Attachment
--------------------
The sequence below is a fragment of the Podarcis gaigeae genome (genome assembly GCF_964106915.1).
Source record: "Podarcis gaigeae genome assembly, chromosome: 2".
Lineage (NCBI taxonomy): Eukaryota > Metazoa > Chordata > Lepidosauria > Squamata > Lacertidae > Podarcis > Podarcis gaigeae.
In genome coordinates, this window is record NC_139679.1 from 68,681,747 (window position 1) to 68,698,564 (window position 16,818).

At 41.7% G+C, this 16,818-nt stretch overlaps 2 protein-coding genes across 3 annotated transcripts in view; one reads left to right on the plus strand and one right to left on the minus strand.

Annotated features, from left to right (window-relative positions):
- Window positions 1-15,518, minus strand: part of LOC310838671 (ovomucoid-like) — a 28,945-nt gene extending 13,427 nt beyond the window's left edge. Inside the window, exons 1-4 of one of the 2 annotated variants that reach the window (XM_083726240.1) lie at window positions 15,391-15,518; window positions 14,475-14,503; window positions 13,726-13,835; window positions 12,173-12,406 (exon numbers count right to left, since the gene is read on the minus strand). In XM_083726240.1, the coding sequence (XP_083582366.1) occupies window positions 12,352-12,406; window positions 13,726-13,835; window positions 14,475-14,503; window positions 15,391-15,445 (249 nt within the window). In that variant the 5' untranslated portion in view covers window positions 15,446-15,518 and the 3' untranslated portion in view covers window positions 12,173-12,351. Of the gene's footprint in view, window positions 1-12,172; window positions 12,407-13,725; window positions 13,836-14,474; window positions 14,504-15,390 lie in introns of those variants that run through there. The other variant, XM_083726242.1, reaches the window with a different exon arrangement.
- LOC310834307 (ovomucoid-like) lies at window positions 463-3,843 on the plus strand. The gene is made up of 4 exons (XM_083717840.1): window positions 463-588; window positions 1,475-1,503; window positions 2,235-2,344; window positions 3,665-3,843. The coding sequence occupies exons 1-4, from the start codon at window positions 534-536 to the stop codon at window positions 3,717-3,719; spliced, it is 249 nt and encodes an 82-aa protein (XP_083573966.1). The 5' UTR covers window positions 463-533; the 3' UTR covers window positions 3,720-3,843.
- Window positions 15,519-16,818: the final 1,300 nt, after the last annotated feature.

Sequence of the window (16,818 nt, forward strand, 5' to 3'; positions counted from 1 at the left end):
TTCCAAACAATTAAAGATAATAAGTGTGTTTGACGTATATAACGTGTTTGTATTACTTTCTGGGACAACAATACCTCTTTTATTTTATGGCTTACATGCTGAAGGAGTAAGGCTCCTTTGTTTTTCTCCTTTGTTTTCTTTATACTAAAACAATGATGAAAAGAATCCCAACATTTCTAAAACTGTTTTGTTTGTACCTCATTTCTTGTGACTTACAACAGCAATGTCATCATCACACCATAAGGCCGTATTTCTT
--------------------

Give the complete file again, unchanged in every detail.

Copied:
The sequence below is a fragment of the Podarcis gaigeae genome (genome assembly GCF_964106915.1).
Source record: "Podarcis gaigeae genome assembly, chromosome: 2".
Lineage (NCBI taxonomy): Eukaryota > Metazoa > Chordata > Lepidosauria > Squamata > Lacertidae > Podarcis > Podarcis gaigeae.
In genome coordinates, this window is record NC_139679.1 from 68,681,747 (window position 1) to 68,698,564 (window position 16,818).

At 41.7% G+C, this 16,818-nt stretch overlaps 2 protein-coding genes across 3 annotated transcripts in view; one reads left to right on the plus strand and one right to left on the minus strand.

Annotated features, from left to right (window-relative positions):
- Window positions 1-15,518, minus strand: part of LOC310838671 (ovomucoid-like) — a 28,945-nt gene extending 13,427 nt beyond the window's left edge. Inside the window, exons 1-4 of one of the 2 annotated variants that reach the window (XM_083726240.1) lie at window positions 15,391-15,518; window positions 14,475-14,503; window positions 13,726-13,835; window positions 12,173-12,406 (exon numbers count right to left, since the gene is read on the minus strand). In XM_083726240.1, the coding sequence (XP_083582366.1) occupies window positions 12,352-12,406; window positions 13,726-13,835; window positions 14,475-14,503; window positions 15,391-15,445 (249 nt within the window). In that variant the 5' untranslated portion in view covers window positions 15,446-15,518 and the 3' untranslated portion in view covers window positions 12,173-12,351. Of the gene's footprint in view, window positions 1-12,172; window positions 12,407-13,725; window positions 13,836-14,474; window positions 14,504-15,390 lie in introns of those variants that run through there. The other variant, XM_083726242.1, reaches the window with a different exon arrangement.
- LOC310834307 (ovomucoid-like) lies at window positions 463-3,843 on the plus strand. The gene is made up of 4 exons (XM_083717840.1): window positions 463-588; window positions 1,475-1,503; window positions 2,235-2,344; window positions 3,665-3,843. The coding sequence occupies exons 1-4, from the start codon at window positions 534-536 to the stop codon at window positions 3,717-3,719; spliced, it is 249 nt and encodes an 82-aa protein (XP_083573966.1). The 5' UTR covers window positions 463-533; the 3' UTR covers window positions 3,720-3,843.
- Window positions 15,519-16,818: the final 1,300 nt, after the last annotated feature.

Sequence of the window (16,818 nt, forward strand, 5' to 3'; positions counted from 1 at the left end):
TTCCAAACAATTAAAGATAATAAGTGTGTTTGACGTATATAACGTGTTTGTATTACTTTCTGGGACAACAATACCTCTTTTATTTTATGGCTTACATGCTGAAGGAGTAAGGCTCCTTTGTTTTTCTCCTTTGTTTTCTTTATACTAAAACAATGATGAAAAGAATCCCAACATTTCTAAAACTGTTTTGTTTGTACCTCATTTCTTGTGACTTACAACAGCAATGTCATCATCACACCATAAGGCCGTATTTCTT